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Making sense out of big data through visualisation

With a proliferation of data emerging from the Covid-19 pandemic, data visualisation offers a fantastic opportunity to present all this information in an easy-to-digest format, and its applications are broad.
Melissa Jantjies, Associate Systems Engineer at SAS South Africa
Melissa Jantjies, Associate Systems Engineer at SAS South Africa
In essence, data visualisation is a marriage between science and art. It’s the process of taking science, statistics and analytics and placing it in a visualisation that makes it easy for anyone to consume. Correctly done, it enables us to consume mass amounts of data and make decisions faster than if you were just looking at the flat and static data.

Data visualisation is not just about the pictures, it’s a very important and impactful way to assimilate information that allows a company, or even a government, to be reactive or proactive much faster. Visualising data turns it into a landscape you can explore with your eyes, and this can be a tremendously useful way to explore data. It tells a story that everyone in an organisation can understand and get behind.

The volume of data is overwhelming


There’s an overwhelming level of data and insights available today. In 2018, Newgenapps predicted that by 2020 1.7Mb of data would be generated per second for every person on the planet, and it’s likely that this has already been exceeded.

Facing the challenges that the Covid-19 pandemic has presented, business is changing rapidly, and companies have had to rapidly adapt the way they work and do business. Every day, massive amounts of information and data are produced.

It’s safe to say that using data-driven insights to formulate actionable strategies has never been more important, but finding quick, intuitive, simpler ways to convey critical insights and concepts has assumed an equally important role. Digesting mass amounts of data is difficult, and the risk then is that in using only the most current data because the volume is very high – for example, using only the last month’s retail data – valuable insights are lost, and the insights generated become skewed or outdated.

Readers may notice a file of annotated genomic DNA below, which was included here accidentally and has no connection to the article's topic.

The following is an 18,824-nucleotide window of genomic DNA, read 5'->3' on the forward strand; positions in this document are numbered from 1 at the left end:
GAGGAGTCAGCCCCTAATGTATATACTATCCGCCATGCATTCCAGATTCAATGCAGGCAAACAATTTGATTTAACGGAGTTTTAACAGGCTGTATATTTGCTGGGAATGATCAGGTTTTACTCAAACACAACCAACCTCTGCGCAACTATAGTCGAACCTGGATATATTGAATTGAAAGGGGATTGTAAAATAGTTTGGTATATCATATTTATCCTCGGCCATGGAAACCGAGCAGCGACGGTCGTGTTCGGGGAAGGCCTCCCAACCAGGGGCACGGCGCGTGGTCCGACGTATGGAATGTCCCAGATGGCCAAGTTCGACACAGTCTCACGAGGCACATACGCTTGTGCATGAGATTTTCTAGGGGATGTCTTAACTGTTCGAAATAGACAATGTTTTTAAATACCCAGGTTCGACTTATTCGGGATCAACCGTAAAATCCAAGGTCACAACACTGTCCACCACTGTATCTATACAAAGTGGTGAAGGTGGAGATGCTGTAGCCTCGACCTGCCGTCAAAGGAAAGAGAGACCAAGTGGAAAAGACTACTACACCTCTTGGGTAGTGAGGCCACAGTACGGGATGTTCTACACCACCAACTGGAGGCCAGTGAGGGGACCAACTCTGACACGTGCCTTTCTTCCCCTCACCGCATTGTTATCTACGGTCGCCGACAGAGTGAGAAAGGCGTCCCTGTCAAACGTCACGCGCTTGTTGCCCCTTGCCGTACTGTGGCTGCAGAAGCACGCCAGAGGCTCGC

Data visualisation comes in many forms


There are many ways to achieve data visualisation. Techniques including graphs, charts, treemaps, geo-mapping, map overlays, timelines and even word clouds can all be used to visually represent data outputs – all of which have been successfully used to plot and show the progression of the current Covid-19 outbreak.

The benefit of data visualisation is that it’s a much more digestible way to access information. It’s been proven by neuroscientists that people remember what they see at a far higher rate than what they hear or read. Presenting insights in charts or graphs to visualise significant amounts of complex data is more effective than relying on dense spreadsheets or lengthy reports.

Preparation is important


In order to fully utilise data visualisation, the data sets used must be clean. Data preparation is a must, or there is a risk that the visualisation will be faulty. Having the appropriate analytics tool is also vital. SAS Viya, for example, offers a specific application for visual analytics. It looks at data visualisation in the normal intelligence toolkit but has the added advantage of actual analytics built into the visual tool. It’s possible to complete tasks like path analysis and decision trees, it allows for geo-mapping and offers a number of different analytics applications on top of the visuals.

Self-service is here to stay


We’re moving into a space where analytics is becoming more platform-driven. Not everyone can be a data specialist who develops BI reports, but it’s increasingly important that companies can serve up relevant data in a digestible format according to their own time frames. The other benefit of SAS Viya is that it’s a self-service tool, offering data preparation tools with built-in capabilities that will tell you what types of transformations need to happen to the data.

From a data visualisation perspective, it can suggest presentation options based on the data available, for example presenting information on a map overlay to represent information geographically. This can help businesses identify gaps in their business and opportunities to fill those gaps – never more relevant than now, as many businesses pivot to focus on their online presence, with the associated challenges of logistics and delivery strategies.

Data visualisation is a trend that’s set to only increase in significance. Using data and analytics to tell a visual story utilising all your data allows companies to comprehend important trends very quickly and make the best possible decisions at the time.

Visit the SAS Coronavirus Report, powered by SAS Viya, where the company has created a dynamic data visualisation report using a combination of data sources available from the World Health Organisation, the Centers for Disease Control and others.

About the author

Melissa Jantjies, Associate Systems Engineer at SAS South Africa

 
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